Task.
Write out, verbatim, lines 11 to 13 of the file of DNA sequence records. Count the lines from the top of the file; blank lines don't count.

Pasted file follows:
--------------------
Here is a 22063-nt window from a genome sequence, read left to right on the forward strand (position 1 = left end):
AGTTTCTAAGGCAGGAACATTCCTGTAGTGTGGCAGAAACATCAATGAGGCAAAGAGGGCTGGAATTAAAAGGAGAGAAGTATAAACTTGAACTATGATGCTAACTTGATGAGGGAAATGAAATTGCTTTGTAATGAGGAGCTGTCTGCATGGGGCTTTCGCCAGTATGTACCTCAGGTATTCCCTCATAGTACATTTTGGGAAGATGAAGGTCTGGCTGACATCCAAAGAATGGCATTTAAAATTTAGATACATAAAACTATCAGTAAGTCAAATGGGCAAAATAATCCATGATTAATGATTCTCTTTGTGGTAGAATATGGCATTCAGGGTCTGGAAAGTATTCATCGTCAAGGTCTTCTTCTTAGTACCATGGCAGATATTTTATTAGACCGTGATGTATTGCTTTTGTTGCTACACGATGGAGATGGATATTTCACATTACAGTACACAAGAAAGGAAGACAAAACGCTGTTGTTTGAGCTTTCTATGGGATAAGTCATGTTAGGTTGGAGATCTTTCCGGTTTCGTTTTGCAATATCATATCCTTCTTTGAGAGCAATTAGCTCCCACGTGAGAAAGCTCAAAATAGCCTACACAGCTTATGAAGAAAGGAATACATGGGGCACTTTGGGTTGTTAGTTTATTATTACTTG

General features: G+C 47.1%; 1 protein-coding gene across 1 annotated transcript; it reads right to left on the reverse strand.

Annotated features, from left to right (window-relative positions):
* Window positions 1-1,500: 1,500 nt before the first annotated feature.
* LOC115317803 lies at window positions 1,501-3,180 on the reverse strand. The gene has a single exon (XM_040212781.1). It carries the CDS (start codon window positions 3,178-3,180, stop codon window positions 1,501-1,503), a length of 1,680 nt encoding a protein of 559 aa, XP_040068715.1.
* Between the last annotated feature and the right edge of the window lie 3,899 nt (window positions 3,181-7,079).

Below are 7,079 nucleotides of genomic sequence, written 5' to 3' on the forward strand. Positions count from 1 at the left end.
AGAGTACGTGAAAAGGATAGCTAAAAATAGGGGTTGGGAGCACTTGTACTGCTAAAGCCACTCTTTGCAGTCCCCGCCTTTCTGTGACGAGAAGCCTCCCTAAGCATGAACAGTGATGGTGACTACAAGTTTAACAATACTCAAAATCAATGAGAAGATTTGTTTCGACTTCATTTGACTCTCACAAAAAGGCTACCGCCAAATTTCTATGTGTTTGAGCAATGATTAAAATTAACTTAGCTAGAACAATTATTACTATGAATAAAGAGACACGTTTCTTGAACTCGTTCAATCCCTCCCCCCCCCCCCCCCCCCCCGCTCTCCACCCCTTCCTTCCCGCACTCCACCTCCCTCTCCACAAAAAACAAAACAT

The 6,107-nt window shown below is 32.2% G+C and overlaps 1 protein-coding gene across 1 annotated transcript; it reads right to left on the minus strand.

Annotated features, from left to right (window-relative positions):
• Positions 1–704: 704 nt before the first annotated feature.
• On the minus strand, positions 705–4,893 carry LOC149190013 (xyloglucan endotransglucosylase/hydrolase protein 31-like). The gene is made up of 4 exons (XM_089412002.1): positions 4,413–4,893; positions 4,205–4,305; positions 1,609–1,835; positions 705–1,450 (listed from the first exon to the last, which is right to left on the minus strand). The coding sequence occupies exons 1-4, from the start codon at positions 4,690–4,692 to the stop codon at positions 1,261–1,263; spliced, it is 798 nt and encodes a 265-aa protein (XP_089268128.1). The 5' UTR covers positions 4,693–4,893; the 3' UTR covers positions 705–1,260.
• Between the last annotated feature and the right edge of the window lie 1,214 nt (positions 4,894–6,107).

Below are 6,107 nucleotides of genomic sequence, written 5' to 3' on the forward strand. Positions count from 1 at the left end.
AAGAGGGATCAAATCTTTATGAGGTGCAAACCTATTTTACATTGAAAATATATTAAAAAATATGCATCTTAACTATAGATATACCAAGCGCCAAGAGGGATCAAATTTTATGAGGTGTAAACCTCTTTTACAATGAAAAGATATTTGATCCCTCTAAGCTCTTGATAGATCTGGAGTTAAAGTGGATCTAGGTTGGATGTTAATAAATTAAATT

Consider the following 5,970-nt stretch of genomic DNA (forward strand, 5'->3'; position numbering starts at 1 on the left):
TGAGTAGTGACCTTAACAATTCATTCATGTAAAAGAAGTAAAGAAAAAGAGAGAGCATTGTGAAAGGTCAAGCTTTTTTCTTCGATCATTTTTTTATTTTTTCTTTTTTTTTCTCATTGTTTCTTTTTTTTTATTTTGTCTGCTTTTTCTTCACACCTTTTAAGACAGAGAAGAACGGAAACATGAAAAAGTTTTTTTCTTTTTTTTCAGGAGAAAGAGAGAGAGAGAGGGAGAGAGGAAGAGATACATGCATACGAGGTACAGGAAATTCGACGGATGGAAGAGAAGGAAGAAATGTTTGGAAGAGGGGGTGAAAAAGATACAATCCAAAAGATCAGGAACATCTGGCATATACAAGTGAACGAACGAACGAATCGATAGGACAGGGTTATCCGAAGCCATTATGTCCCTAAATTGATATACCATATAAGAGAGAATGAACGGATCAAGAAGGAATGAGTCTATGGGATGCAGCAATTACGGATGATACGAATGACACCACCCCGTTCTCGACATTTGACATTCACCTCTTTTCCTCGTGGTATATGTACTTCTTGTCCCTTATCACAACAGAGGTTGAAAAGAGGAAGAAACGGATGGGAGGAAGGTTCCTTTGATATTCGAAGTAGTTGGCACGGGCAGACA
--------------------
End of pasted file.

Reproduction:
Annotated features, from left to right (window-relative positions):
• Positions 1–704: 704 nt before the first annotated feature.
• On the minus strand, positions 705–4,893 carry LOC149190013 (xyloglucan endotransglucosylase/hydrolase protein 31-like). The gene is made up of 4 exons (XM_089412002.1): positions 4,413–4,893; positions 4,205–4,305; positions 1,609–1,835; positions 705–1,450 (listed from the first exon to the last, which is right to left on the minus strand). The coding sequence occupies exons 1-4, from the start codon at positions 4,690–4,692 to the stop codon at positions 1,261–1,263; spliced, it is 798 nt and encodes a 265-aa protein (XP_089268128.1). The 5' UTR covers positions 4,693–4,893; the 3' UTR covers positions 705–1,260.